It is very important that we recognize the fact that there was more than just the famine of 1932-33. There was the famine of 1920-21, 1932-33, and there was another one that was conducted around 1954. In the first two cases, the Holodomor of 1920-21 and 1932-33, the Crimean Tatars were targeted. They suffered greatly. In the Holodomor of 1932-33, where we saw roughly seven million people in and around Ukraine starve to death in about 15 months, what we witnessed on the peninsula and what has been clearly documented is that half the Crimean Tatar population were starved to death.

Their homes were raided and invaded. All their food stocks, all their farming livestock, all their produce that they had, anything that they had canned or put into storage was taken out of their homes, out of their villages, and they were forced to starve to death. It was a forced famine.

Let us move on to where we are today, looking at what happened in 1944. The mass deportation occurred in a time span of two days, when 32,000 NKVD agents of the Soviet Union loaded up every man, woman, and child and confiscated all their property. They put them into cattle cars, onto trains, and onto barges and deported them to gulags in Uzbekistan. More than 100,000 of them, almost 50%, starved on that journey. The rest were forced to work in forced labour camps in the gulags in Uzbekistan.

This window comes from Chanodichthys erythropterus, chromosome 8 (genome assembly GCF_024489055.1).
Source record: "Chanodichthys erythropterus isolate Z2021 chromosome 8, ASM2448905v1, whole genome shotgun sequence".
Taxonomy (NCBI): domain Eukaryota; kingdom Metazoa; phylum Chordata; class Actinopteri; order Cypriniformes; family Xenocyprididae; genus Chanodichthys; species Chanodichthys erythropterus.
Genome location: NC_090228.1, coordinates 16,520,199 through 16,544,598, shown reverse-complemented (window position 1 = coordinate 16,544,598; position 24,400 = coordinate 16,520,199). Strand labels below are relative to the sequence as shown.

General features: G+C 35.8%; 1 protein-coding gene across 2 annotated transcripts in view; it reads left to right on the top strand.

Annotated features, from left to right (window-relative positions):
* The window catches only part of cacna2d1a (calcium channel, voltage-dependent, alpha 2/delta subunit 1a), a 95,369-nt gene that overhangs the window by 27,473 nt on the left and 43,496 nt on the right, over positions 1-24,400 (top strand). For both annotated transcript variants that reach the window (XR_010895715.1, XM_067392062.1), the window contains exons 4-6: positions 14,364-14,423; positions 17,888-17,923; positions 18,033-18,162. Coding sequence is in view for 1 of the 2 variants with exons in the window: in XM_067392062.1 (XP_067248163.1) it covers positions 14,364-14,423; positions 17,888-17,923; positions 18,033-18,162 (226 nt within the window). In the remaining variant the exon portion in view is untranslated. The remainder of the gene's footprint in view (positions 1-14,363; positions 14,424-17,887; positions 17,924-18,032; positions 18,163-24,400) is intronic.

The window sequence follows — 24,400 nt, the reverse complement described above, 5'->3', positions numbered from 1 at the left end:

By every definition, that constitutes a genocide. Historians have written about this as being ethnic cleansing. This was targeted against the indigenous people of Crimea. They were targeted based on their religion. As was already noted in speeches today, the Russians took over their mosques and converted them into theatres. They took all their homes and handed them over to those who were faithful to the Bolsheviks and the Communist empire. Ultimately, what we have is a genocide.

Raphael Lemkin, the individual who coined the term “genocide”, lived through and witnessed the Holocaust, where he lost 49 of his own family. He witnessed the Holodomor and spoke about the Holodomor at great length and the Russification of the Ukrainian people, which was exactly what was happening in Crimea. That helped inform his opinion on what constitutes a genocide.